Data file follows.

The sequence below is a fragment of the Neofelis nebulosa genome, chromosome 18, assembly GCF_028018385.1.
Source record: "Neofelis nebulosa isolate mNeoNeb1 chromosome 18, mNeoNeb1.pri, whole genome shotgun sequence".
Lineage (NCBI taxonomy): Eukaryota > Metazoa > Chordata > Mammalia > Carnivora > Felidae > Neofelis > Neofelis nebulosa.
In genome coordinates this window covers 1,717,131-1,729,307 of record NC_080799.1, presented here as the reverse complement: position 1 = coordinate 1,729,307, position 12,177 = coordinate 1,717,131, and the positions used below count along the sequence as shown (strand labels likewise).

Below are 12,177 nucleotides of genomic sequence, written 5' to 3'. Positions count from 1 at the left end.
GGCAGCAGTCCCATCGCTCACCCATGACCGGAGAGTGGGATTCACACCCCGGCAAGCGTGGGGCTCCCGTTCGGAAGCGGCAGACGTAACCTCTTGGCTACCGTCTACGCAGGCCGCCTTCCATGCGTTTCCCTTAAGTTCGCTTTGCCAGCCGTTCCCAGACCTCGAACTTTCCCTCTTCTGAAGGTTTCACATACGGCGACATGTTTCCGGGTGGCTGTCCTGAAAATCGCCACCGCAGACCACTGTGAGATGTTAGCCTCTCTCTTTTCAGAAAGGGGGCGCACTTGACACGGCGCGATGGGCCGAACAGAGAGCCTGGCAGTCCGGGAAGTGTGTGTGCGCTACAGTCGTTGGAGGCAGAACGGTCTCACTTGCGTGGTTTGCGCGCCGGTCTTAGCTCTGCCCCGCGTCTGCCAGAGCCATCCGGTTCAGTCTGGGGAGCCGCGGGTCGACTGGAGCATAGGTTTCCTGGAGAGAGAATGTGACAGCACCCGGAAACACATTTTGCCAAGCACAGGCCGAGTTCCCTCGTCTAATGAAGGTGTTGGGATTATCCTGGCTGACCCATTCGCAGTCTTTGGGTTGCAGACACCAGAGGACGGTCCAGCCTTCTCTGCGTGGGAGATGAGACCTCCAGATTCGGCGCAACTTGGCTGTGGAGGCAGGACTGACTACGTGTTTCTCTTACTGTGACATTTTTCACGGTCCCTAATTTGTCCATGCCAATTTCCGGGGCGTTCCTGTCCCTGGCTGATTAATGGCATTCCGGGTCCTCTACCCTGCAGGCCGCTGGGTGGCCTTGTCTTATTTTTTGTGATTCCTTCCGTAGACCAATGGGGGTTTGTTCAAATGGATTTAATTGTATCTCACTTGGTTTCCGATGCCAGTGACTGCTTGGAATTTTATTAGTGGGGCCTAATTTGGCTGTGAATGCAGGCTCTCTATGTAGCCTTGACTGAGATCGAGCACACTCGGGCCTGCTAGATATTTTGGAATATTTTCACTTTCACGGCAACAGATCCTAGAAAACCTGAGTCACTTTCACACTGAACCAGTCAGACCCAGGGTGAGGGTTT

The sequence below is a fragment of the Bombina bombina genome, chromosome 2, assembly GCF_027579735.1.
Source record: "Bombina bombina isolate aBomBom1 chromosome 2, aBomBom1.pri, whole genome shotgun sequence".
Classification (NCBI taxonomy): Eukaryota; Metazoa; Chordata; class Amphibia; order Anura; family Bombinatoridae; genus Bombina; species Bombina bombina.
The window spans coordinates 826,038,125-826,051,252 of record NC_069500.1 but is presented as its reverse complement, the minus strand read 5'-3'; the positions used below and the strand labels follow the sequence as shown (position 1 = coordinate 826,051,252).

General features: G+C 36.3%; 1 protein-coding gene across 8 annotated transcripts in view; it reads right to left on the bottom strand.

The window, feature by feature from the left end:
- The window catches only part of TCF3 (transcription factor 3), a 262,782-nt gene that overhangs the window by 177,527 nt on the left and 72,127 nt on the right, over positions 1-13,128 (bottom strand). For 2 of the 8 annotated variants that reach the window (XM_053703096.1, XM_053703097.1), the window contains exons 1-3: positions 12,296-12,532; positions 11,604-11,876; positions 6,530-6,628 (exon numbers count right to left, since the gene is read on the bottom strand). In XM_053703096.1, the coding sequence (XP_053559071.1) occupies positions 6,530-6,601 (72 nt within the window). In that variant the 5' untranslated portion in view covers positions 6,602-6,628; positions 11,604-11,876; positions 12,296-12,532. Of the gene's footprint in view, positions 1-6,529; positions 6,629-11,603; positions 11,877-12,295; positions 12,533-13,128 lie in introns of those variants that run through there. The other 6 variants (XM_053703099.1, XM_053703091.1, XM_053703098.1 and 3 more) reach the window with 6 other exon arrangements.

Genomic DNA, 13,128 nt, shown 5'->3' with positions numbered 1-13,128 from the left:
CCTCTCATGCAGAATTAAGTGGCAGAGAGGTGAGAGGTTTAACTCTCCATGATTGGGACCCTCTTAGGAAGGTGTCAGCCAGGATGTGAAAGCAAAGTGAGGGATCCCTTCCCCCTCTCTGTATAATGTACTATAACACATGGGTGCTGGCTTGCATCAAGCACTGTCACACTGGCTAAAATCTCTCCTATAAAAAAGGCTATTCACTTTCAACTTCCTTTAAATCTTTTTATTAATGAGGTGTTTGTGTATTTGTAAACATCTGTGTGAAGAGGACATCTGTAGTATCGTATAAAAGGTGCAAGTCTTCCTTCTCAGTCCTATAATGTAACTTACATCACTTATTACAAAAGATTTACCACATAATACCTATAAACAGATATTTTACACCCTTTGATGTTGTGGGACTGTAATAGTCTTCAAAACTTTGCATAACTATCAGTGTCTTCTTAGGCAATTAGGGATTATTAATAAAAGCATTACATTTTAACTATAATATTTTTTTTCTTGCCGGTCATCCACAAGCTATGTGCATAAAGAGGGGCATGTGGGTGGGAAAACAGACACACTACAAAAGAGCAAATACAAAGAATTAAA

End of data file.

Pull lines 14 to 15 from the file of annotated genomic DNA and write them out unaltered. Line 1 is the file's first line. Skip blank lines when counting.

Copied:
Genomic DNA, 13,128 nt, shown 5'->3' with positions numbered 1-13,128 from the left:
CCTCTCATGCAGAATTAAGTGGCAGAGAGGTGAGAGGTTTAACTCTCCATGATTGGGACCCTCTTAGGAAGGTGTCAGCCAGGATGTGAAAGCAAAGTGAGGGATCCCTTCCCCCTCTCTGTATAATGTACTATAACACATGGGTGCTGGCTTGCATCAAGCACTGTCACACTGGCTAAAATCTCTCCTATAAAAAAGGCTATTCACTTTCAACTTCCTTTAAATCTTTTTATTAATGAGGTGTTTGTGTATTTGTAAACATCTGTGTGAAGAGGACATCTGTAGTATCGTATAAAAGGTGCAAGTCTTCCTTCTCAGTCCTATAATGTAACTTACATCACTTATTACAAAAGATTTACCACATAATACCTATAAACAGATATTTTACACCCTTTGATGTTGTGGGACTGTAATAGTCTTCAAAACTTTGCATAACTATCAGTGTCTTCTTAGGCAATTAGGGATTATTAATAAAAGCATTACATTTTAACTATAATATTTTTTTTCTTGCCGGTCATCCACAAGCTATGTGCATAAAGAGGGGCATGTGGGTGGGAAAACAGACACACTACAAAAGAGCAAATACAAAGAATTAAA